The TwinStrike’s limbs are short, narrow, and thick—reminiscent of the company’s compact Micro series of crossbows. The stock, also like the Micro series, is skeletonized for weight reduction. While the TwinStrike doesn’t have the bulky profile of the full-sized Assassin series, it is nonetheless a big crossbow. Completely rigged with accessories, including a quiver full of arrows and the Charger EXT cocking device, my test model weighed in at 11 pounds, 12 ounces. You can, of course, shed the quiver, and the cocking device is meant to be removed. That done, weight is down to 9 pounds, 10 ounces. But that’s still pretty heavy.
How Well Does the Excalibur TwinStrike Perform?
In my tests, the TwinStrike performed exactly as advertised—and even a little better. I approached parts of the test as if shooting two different crossbows. The top barrel of my test model averaged 360.5 fps through my chronograph, and it had a 4-pound, 11-ounce trigger pull that was crisp and broke like glass. The bottom barrel was better, though, averaging 364.5 fps, and with a trigger that was more than a pound lighter at 3 pounds, 2 ounces.
The bow comes with a 30mm OverWatch scope that has an illuminated reticle that’s graduated for yardages out to 100. I sighted it in at 30 yards initially (second circle in the scope), dialed in the magnification ring to match the velocity, and then fine-tuned my zero at 20 and 40 yards. At each range, the bottom arrow hit less than 2 inches below the top arrow, which is what Excalibur says it should do. Bottomline, you can aim at a buck’s heart and hit it with either barrel. As for each barrel’s accuracy, the top one shot 7/8-inch groups and the bottom shot 1-inch group at 30 yards.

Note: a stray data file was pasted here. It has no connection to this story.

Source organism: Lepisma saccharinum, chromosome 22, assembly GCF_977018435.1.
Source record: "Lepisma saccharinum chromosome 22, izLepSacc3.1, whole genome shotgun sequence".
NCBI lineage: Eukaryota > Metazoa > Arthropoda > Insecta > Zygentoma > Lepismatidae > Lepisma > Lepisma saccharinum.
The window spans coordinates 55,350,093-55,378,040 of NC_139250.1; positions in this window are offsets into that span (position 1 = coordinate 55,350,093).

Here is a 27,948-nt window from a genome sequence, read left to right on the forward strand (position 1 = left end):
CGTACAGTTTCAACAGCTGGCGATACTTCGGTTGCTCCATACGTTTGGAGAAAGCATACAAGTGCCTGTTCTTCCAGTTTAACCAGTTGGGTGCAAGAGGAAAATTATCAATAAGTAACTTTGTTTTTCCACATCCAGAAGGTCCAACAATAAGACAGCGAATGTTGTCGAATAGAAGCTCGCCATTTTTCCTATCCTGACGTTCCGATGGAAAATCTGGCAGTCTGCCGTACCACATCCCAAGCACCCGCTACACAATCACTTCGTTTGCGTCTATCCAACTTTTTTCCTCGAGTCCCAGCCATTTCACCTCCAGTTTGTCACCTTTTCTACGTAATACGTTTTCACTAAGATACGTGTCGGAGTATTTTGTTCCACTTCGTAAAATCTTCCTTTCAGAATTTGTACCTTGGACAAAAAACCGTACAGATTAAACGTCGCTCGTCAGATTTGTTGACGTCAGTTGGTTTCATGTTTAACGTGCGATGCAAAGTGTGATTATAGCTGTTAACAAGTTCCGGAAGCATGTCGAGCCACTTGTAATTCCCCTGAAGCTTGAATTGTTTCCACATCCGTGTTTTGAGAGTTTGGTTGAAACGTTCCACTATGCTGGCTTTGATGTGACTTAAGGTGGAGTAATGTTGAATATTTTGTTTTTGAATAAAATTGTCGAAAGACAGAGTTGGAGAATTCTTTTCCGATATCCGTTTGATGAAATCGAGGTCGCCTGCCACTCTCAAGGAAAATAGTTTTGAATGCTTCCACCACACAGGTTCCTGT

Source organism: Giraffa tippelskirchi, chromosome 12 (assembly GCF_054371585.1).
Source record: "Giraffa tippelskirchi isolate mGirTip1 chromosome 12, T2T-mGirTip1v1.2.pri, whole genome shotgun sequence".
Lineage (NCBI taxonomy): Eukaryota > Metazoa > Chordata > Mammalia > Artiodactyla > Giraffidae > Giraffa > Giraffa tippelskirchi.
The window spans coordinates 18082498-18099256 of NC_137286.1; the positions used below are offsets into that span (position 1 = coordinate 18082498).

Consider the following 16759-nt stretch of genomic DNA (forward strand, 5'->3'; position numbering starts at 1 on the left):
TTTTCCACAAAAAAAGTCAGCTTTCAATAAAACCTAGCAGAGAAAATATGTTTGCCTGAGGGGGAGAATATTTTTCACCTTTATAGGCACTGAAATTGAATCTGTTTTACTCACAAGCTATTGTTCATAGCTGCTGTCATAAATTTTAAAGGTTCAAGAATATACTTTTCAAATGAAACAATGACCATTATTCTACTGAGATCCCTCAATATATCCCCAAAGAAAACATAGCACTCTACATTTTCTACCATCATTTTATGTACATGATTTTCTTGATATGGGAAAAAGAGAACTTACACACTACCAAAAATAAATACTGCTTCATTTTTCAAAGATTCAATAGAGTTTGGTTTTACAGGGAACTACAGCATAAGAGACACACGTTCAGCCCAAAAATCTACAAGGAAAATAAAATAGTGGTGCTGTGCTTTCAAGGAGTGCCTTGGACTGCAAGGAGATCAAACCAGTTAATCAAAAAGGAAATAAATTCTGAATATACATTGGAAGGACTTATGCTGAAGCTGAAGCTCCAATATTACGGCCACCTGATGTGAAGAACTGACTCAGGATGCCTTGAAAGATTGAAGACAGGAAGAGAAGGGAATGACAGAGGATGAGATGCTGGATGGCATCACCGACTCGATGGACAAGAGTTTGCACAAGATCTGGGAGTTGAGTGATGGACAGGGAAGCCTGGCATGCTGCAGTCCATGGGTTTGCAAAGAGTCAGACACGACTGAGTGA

One complaint I have about some flagship crossbows is that they cannot be physically cocked without using a built-in crank-style cocking device. Those devices have proven to be reliable. Still, in the woods, stuff breaks.
The Charger EXT device included with the TwinStrike certainly makes cocking the bow easy (down to about 12 pounds of effort). It’s a smooth system, but it also detaches. For giggles, I also hooked up a standard rope-cocking aid to the TwinStrike, and I was able to cock it just fine. It takes a pretty good yank and a grunt to do it, but I love the idea of having a back-up method for cocking the bow. The TwinStrike can be de-cocked without firing, too, with the use of an included de-cocking tool and the Charger EXT.
What Are the Downsides of the Excalibur TwinStrike?
As mentioned, the TwinStrike is a bit on the heavy side. Also, loading the barrels needs to be done in the correct sequence, for safety reasons. The TwinStrike does have CeaseFire Technology, which is an anti-dry-fire device that prevents the bow from firing unless an arrow is in place, safety off, and the trigger pulled. That’s pretty standard.